Making Large Format Photo Negatives from Digital Images
By David Saffir
Until recently, our main options in photographic printing lived in two worlds—analog and digital. It didn’t seem possible that we’d ever have an option that would let photographers easily move back and forth between them. HP has introduced a solution that extends a bridge between those worlds, one that lets us print our digital images using traditional, darkroom-based silver halide/silver gelatin process. HP calls this the Large Format Photo Negative solution.
It all begins with a digital image. This can be created using a digital camera, or a scan. This digital image can be edited and manipulated in Photoshop or similar application. This original image can start in color or black and white.
To create the negative, you load an HP Designjet Z3200 printer with a transparent or translucent inkjet film manufactured for this purpose. Companies like HP, Pictorico and others manufacture this material. It's readily available; I purchased a roll of the Pictorico material at Freestyle Photographic Supplies in Los Angeles. It's also available at online retailers like B&H Photo and Adorama.
This image shows the film coming off the printer. I placed a white background underneath the film to help visualization.
Additionally, HP has created special printing pre-sets that are used through the normal printer driver. Install these on your host computer before the next step.
in Photoshop, create a simple adjustment layer that alters the tone curve of the image, which will optimize the negative for darkroom printing. The positive image is inverted and reversed to a negative, and sent to the printer.
The result is a black-and-white negative printed on the transparent film, which can be used in a conventional darkroom workflow. A contact printing frame is used to "sandwich" the large-format negative and printing paper, and standard chemistry can be used. Any color balanced light source can be used, although I recommend using a color enlarger with a lens and dichroic head.
The HP pre-sets ensure that the negative will yield a print that has excellent dynamic range, good shadow/highlight detail, and excellent transitions throughout.
Once the digital negative is made, you can print on most darkroom papers, using conventional chemistry and a contact printing frame.
Once the digital file is created, the printing process is quite repeatable and consistent.
Contact printing, done correctly, creates very sharp, consistent prints
Silver gelatin prints are of proven archival quality, and if handled correctly will potentially last as long, or outlast, any other process available.
A wide range of toning processes can be used to customize the print as desired.
One doesn't need to be an expert in darkroom processing, but strong familiarity and attention to detail will go a long way.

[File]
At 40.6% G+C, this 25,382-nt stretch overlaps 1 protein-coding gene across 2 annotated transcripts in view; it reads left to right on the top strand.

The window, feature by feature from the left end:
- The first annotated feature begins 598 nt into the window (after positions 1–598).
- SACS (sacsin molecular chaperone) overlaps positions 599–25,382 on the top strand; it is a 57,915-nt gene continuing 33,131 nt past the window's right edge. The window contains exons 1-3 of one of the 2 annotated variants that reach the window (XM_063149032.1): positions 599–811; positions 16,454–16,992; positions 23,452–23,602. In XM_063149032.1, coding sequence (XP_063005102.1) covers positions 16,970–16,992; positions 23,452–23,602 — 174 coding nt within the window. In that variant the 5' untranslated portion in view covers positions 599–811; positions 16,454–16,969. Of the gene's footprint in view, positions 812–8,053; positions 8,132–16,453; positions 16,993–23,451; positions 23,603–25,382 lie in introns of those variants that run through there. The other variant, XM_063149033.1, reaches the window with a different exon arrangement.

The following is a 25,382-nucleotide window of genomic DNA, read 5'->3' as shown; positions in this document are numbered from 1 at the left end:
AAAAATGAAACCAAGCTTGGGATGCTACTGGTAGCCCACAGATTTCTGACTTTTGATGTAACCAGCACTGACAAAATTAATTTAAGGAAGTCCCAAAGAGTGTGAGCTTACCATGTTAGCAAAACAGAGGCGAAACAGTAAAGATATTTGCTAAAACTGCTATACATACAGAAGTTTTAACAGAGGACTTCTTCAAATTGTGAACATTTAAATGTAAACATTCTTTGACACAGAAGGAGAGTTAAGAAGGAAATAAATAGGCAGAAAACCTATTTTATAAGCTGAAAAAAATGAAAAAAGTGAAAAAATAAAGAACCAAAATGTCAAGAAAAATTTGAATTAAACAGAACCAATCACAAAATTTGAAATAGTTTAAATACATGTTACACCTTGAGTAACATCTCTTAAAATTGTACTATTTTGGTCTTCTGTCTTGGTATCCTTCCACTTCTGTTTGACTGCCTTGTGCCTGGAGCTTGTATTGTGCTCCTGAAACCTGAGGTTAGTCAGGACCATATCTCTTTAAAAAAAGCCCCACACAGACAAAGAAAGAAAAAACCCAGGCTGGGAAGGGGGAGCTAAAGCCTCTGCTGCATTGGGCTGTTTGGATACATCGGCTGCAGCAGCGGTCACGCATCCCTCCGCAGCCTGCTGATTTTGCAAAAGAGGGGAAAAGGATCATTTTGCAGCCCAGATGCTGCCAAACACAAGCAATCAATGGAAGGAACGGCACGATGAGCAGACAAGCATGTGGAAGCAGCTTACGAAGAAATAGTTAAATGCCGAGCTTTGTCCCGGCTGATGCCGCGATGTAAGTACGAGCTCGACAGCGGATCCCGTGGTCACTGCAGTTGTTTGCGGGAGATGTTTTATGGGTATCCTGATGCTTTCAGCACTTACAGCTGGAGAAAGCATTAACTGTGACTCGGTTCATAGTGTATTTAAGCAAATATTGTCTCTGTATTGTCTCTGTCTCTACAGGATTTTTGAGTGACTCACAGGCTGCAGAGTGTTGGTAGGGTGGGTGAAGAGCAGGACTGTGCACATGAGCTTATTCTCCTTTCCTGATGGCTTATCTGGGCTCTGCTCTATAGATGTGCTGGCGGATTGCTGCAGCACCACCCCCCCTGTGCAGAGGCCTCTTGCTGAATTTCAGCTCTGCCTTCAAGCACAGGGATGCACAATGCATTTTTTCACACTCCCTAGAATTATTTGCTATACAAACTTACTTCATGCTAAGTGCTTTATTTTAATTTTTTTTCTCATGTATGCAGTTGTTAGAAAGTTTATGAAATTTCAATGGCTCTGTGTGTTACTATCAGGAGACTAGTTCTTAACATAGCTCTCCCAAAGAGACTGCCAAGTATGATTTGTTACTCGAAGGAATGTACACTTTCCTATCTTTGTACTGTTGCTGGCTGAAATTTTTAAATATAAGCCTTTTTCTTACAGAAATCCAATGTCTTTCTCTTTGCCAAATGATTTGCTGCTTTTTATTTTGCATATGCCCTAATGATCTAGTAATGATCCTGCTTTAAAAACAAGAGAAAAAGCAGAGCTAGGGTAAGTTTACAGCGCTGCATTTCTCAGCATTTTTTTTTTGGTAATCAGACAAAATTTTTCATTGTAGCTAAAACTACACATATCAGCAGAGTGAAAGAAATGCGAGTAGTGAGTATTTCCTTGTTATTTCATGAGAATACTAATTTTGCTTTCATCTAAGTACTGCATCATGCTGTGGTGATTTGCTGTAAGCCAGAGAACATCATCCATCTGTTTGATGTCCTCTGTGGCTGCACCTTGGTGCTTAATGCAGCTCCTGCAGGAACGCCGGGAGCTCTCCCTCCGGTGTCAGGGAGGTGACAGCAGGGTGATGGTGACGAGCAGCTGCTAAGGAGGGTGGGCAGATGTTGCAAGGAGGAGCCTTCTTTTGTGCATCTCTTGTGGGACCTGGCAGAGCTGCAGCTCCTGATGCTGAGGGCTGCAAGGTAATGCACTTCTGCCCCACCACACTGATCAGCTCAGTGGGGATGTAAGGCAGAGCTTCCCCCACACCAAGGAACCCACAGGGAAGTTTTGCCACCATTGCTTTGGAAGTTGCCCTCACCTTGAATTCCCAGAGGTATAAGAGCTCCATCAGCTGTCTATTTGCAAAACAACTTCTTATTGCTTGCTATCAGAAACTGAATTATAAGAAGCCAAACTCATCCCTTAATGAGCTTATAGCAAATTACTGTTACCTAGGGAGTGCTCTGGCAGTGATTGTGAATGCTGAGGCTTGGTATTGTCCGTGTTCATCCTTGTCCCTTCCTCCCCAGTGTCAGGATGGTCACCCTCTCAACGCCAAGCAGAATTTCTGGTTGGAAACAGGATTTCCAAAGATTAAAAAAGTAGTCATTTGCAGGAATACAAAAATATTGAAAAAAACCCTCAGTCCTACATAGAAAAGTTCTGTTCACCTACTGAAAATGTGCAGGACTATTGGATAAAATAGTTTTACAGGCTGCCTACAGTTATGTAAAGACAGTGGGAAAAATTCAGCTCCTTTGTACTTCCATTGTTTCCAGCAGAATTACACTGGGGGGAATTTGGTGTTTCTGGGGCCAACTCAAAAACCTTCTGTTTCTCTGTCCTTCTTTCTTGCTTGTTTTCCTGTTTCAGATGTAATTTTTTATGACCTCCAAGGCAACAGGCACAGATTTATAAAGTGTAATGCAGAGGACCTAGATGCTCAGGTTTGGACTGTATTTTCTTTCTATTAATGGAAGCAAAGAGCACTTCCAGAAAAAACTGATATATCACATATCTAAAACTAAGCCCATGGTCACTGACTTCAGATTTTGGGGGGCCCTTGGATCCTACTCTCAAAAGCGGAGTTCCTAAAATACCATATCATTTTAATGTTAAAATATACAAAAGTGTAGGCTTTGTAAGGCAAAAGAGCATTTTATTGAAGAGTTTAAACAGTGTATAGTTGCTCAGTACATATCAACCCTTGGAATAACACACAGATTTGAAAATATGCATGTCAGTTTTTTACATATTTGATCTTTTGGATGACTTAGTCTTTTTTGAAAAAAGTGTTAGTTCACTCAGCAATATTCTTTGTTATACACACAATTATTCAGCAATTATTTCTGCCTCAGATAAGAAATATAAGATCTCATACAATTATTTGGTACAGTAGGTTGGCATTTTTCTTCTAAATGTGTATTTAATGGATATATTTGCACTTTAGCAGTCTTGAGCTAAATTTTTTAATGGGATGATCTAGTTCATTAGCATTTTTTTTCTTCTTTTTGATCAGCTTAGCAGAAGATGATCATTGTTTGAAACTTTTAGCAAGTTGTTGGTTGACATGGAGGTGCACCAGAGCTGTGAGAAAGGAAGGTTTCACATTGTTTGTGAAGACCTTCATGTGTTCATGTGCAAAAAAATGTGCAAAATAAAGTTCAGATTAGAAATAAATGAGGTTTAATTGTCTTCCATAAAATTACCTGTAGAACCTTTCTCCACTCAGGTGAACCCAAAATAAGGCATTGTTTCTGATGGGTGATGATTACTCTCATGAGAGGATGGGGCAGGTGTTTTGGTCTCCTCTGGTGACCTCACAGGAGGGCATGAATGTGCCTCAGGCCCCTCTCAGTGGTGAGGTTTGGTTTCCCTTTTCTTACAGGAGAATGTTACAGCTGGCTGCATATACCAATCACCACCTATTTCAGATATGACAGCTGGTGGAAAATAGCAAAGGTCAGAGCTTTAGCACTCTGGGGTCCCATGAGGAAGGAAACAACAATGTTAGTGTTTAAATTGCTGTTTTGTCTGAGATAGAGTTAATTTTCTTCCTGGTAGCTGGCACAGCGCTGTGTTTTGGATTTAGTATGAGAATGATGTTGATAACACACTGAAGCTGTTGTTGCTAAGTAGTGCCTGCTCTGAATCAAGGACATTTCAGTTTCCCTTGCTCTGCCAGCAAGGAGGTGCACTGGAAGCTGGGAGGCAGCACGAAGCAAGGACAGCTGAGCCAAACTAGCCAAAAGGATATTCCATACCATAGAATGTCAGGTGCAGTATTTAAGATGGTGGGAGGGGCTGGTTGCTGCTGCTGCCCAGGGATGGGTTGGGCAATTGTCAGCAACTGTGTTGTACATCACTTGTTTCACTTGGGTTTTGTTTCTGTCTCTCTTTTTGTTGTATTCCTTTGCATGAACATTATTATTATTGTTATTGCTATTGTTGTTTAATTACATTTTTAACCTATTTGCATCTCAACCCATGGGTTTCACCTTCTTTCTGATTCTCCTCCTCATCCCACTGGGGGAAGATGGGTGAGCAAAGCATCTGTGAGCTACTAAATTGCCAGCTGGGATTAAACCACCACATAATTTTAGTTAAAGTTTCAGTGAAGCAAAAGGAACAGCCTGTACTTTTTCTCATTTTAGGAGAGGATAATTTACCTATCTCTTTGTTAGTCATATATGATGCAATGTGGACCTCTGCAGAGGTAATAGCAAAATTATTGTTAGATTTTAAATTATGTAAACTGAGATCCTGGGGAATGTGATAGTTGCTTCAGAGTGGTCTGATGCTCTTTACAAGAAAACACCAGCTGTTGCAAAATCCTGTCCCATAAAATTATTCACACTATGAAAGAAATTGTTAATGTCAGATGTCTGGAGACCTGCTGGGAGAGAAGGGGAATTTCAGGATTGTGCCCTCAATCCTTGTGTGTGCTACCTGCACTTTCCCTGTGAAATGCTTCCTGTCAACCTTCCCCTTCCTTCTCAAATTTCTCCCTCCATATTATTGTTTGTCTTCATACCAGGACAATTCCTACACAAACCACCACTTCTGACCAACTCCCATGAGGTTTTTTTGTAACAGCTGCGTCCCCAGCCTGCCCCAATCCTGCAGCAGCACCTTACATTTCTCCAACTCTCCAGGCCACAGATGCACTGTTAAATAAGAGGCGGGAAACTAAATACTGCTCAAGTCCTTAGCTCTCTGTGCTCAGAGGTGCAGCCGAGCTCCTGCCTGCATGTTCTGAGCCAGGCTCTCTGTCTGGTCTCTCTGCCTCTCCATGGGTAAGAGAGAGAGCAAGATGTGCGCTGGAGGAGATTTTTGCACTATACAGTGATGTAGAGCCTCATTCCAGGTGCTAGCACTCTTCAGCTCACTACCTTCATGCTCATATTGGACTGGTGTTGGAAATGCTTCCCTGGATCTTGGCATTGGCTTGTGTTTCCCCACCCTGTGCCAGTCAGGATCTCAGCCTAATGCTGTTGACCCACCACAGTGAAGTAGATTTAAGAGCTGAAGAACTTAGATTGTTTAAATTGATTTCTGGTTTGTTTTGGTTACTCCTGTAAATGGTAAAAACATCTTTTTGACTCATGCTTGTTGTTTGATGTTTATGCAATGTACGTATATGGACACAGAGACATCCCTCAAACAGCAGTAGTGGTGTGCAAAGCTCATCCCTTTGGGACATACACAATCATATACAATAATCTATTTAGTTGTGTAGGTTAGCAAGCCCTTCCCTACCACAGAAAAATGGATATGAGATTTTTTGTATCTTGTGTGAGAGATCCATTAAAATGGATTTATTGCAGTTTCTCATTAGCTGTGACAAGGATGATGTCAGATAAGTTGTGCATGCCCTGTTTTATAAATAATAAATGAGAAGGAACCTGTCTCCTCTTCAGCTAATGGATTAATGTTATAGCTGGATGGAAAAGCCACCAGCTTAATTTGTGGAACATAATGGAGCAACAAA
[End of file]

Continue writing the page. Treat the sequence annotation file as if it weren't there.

Use a fiber-based, multi-grade paper, such as the new Ilford or ADOX, to start.
Use a contact frame with new, clean glass. This will keep the negative flat - a key element in sharpness. We made one from an old picture frame and a new piece of glass.
Just about any controlled, diffuse light source can be used. Use the enlarger lens to help control exposure. The lens will also help render the contact print a bit sharper.
Use an archival-level wash, and rack dry to ensure that your prints are of highest quality.
The negatives scratch fairly easily; wear lint-free gloves, and if you store them, use interleaving paper. The good news is that it’s a snap to make a fresh one.
One last tip: keep tight control of the contrast in the print, and protect your shadow and highlight detail.
This new process provides new options for photographers. While it has been possible to use a number of techniques to make digital negatives and contact prints, the older procedures have been, in my view, too complex for the mainstream. Now we have the tools to make this a viable option in almost anyone's fine art photographic work.
When I first made these prints, I partnered with an established fine art printmaker, Tony Zinnanti, of Santa Clarita, California. We tried a number of media types, and settled on the ADOX multi-grade. A moderate selenium toning and archival wash finished off the prints nicely. I also had prints made off-site, by Digital Silver Imaging of Massachusetts. The results were gratifying, to say the least. These prints have a luminance and presence that I just don’t get from inkjet production.
If you already own one of these large-format printers, you're in a great position to try this technique yourself. And, of course, you could print the negatives for other photographers. If you don't have one, well, there's plenty of people around who do. It's well worth exploring and making some exciting additions to your portfolio!